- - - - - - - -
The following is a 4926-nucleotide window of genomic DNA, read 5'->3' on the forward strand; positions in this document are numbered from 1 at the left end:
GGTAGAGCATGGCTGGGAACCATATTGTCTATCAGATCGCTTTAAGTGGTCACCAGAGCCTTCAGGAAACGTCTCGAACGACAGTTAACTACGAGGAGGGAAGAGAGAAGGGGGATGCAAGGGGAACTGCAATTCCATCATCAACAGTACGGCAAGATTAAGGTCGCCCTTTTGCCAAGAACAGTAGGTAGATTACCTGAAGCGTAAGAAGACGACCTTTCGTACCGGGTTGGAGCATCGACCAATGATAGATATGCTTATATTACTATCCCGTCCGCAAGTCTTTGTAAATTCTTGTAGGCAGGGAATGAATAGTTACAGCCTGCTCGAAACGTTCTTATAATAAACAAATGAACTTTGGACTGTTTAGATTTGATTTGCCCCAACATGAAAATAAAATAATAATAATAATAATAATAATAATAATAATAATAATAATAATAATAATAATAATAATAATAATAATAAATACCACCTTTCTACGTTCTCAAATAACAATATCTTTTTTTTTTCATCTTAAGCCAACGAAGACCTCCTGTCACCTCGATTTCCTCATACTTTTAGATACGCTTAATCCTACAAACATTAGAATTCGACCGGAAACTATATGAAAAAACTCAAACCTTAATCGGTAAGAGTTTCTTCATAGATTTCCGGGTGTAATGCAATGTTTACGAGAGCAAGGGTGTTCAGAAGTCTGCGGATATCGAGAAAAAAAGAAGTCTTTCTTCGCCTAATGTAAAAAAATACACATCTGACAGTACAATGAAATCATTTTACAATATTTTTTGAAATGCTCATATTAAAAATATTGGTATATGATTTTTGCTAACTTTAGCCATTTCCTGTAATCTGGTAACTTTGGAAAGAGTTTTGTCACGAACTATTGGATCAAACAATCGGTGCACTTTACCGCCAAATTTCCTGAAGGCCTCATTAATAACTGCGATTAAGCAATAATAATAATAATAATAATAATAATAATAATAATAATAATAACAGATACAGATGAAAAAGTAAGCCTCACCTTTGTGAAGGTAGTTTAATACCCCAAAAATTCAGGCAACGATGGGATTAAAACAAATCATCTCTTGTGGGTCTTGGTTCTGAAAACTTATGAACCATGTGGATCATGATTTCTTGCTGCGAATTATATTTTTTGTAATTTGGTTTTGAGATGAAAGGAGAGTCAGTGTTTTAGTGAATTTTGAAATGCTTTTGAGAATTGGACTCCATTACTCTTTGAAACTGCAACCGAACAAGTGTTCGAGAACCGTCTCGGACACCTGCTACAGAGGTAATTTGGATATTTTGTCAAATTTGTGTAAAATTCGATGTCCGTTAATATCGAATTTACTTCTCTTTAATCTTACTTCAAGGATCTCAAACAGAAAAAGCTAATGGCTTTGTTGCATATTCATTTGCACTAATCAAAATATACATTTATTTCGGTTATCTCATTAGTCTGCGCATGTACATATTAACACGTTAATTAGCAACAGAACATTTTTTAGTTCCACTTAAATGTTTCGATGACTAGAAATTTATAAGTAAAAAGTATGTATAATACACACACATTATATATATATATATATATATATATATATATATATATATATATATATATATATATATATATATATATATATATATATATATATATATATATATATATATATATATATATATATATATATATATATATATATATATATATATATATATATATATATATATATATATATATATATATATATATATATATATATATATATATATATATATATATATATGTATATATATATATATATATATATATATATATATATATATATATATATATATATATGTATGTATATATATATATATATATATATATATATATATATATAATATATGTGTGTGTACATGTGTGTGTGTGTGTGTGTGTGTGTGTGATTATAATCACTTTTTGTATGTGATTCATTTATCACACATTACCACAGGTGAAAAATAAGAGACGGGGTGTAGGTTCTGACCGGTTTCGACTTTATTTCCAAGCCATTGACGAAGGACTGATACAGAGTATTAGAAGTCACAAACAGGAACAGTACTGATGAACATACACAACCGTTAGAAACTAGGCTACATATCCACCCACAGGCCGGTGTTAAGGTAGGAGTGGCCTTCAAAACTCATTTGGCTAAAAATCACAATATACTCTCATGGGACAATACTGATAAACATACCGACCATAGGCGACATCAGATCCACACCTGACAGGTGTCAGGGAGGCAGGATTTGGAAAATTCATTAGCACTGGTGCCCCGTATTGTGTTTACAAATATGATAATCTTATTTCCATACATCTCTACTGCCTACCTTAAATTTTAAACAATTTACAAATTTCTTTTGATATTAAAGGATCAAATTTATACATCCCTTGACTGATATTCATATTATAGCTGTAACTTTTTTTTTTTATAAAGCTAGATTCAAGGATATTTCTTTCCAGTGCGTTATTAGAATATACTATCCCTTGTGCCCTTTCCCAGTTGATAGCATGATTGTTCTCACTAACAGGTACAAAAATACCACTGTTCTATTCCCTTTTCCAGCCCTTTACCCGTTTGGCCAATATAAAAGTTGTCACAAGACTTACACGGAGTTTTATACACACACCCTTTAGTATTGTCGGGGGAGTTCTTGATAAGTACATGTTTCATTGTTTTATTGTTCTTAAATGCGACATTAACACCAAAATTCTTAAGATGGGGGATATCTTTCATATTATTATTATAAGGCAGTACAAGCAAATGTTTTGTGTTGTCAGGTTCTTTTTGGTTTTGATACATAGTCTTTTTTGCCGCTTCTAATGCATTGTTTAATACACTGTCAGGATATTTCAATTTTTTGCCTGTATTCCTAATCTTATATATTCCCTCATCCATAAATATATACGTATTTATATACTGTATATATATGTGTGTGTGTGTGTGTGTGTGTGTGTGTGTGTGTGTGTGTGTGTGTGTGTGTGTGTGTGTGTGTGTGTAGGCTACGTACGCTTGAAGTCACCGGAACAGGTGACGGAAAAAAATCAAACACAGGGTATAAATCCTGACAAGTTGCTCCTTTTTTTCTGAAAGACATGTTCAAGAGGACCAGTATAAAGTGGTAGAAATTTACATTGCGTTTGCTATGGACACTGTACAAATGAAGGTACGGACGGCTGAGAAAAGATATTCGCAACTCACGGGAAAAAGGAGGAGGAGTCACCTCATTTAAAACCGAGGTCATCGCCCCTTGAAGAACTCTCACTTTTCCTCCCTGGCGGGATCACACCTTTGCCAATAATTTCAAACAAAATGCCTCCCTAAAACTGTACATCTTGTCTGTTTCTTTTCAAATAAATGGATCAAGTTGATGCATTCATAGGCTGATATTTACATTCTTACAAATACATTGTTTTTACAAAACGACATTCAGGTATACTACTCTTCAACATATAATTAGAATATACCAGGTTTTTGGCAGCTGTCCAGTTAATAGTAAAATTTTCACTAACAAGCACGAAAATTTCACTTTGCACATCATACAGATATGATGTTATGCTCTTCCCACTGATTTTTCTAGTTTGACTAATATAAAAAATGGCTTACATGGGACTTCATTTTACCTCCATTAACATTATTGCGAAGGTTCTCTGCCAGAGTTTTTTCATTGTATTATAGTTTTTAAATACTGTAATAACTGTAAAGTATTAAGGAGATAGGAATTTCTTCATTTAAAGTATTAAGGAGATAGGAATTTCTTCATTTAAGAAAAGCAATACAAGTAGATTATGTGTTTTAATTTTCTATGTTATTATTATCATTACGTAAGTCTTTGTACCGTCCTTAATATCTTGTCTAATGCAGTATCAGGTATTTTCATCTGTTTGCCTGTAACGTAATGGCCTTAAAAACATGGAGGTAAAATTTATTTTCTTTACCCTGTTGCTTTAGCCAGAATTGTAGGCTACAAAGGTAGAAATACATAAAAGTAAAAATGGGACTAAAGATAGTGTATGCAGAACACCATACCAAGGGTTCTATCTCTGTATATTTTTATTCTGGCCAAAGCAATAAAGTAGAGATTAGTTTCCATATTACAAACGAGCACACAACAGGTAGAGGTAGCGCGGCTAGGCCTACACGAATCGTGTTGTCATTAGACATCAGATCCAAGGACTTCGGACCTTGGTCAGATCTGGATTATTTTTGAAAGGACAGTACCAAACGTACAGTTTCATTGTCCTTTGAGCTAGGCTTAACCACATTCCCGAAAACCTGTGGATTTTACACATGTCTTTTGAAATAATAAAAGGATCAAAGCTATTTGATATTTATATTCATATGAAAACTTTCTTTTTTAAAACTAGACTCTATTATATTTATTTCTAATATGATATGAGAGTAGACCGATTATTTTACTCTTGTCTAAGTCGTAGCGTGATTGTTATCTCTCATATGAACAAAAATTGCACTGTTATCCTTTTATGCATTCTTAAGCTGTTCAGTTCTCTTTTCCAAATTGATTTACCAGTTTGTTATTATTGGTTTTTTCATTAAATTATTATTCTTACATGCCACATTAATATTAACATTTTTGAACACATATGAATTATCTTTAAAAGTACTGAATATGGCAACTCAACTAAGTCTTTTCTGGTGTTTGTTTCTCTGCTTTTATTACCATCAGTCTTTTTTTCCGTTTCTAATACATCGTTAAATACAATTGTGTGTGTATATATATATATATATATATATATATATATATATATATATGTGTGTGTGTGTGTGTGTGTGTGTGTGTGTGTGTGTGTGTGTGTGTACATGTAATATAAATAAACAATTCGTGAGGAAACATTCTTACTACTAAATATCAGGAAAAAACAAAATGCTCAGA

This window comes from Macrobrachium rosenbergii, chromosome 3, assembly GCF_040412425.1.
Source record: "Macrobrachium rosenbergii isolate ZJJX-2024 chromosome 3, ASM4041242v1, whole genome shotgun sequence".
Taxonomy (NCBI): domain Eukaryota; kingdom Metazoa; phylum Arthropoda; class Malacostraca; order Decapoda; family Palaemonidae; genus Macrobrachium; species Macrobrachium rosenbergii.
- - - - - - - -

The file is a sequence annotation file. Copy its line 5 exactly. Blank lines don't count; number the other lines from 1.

Taxonomy (NCBI): domain Eukaryota; kingdom Metazoa; phylum Arthropoda; class Malacostraca; order Decapoda; family Palaemonidae; genus Macrobrachium; species Macrobrachium rosenbergii.